Once the Cubs signed Jason Heyward, perhaps the best defensive RFer in baseball, the speculation about what happens to Jorge Soler began to circulate. It seemed only natural. The Cubs were still said to want a young, cost controlled starter and/or a true CFer. Other organizations looking for a RH power hitter, a commodity in increasingly rare supply, called the Cubs about Soler. Presumably they believed the Cubs had to trade Soler because rumored offers were numerous…but vastly underwhelming.
In an interview with Bruce Levine Saturday, Theo Epstein made it clear that the Cubs are happy to start the season with Heyward in CF and Soler in RF.
“We are putting our stock into his future,” Epstein said. “Barring anything [an overwhelming trade offer], he knows to ignore all the trade rumors and take it as a compliment.”
The Cubs understandably are enamored with Soler’s offensive potential. The numbers didn’t show it last year but only Kris Bryant and Kyle Schwarber had a higher hard contact rate than Soler last season (35.9%). And we started to see some of that translate into the postseason when Soler also seemed to find the disciplined approach he displayed throughout the minor leagues.
… it wasn’t that hard to scout the postseason and see what he did during a nine- or 10-game stretch. He and (Kyle) Schwarber were the two most locked-in guys we had. I love this guy’s future. I think his bat could be as good as anyone in the game from a power standpoint, as soon as he learns to loft the ball a little more.”
We talked about the potential monster lineup ourselves at the time of the deal and shortly afterward, when we talked about the benefits of keeping Soler and acquiring a strong defensive OFer (we used Jake Marisnick at the time as one example).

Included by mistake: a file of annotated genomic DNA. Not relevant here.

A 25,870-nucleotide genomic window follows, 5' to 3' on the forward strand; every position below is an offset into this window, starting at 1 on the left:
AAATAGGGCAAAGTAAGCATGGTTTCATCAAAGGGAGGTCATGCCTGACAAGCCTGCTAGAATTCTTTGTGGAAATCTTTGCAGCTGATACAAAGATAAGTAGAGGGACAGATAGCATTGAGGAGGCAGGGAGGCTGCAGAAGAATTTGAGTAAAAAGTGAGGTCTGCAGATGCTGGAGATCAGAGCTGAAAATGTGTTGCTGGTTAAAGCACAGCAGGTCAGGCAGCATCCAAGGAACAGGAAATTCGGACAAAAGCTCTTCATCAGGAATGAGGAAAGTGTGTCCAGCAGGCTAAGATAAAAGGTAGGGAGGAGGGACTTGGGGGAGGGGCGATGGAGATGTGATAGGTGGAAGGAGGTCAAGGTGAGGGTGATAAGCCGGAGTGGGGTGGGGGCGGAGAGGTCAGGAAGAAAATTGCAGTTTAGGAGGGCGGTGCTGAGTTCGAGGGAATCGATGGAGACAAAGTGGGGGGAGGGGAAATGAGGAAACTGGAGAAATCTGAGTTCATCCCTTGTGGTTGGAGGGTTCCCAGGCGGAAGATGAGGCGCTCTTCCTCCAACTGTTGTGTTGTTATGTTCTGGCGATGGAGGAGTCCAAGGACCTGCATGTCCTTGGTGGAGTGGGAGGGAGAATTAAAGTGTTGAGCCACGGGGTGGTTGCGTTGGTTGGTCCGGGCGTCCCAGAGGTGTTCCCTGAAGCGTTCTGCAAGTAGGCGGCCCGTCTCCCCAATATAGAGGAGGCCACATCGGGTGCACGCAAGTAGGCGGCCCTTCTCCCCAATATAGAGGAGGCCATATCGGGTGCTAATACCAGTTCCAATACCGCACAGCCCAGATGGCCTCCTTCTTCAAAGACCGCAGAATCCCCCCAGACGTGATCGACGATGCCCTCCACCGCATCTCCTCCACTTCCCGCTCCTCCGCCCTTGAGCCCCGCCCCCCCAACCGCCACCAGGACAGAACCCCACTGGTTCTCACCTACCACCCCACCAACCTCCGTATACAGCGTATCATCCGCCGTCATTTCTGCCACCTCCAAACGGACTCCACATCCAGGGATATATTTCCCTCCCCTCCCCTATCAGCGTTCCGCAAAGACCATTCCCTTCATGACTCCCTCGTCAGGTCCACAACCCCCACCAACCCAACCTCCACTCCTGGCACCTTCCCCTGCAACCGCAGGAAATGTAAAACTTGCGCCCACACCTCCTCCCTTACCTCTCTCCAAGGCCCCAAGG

Defense is becoming more important as the Cubs try to round out a championship caliber roster and yesterday we talked about the relative inexperience of Soler and Schwarber in the OF — and that they would both need to work hard on it this offseason and spring. According to Epstein, that already seems to be the case…
“As for Jorge’s defense, we have challenged him to get a little bit leaner and better,” Epstein said. “We want him to work on his jumps in right field, and that is what he is working on now. I just watched some videos of him training, and he looks great. He is down to 225 and is working hard on his quickness and flexibility. He looks fantastic. This guy wants to play. He did not like that when he returned from his injury last year he wasn’t playing every day. We loved the way he worked his way back into the lineup …:
Soler has the physical ability to be a good outfielder. He is a good athlete with average speed and a powerful arm, but he did look a little stiff out there at times. Perhaps getting to the more lean, athletic build he had earlier in his pro career will give him the greater mobility he needs out there. He has to work at it, though. Defense has never come as easily to Soler as hitting has.
At the plate, Soler would potentially give the Cubs a 2nd RH power bat — a luxury to be sure, but it is a luxury the Cubs can certainly afford if he can improve his defense.
And if Soler continues to show the discipline and power he showed in the postseason, the Cubs offense could become the most feared in baseball. What makes it even scarier for opponents is that every key member of this offense is either cost-controlled or is signed for at least the next 3 years.
There is a big part of me that really wants to see what kind of damage the Cubs could do with their current projected starting lineup. And as the baseball adage goes, sometimes the best trades are the ones you don’t make.
Filed under: Uncategorized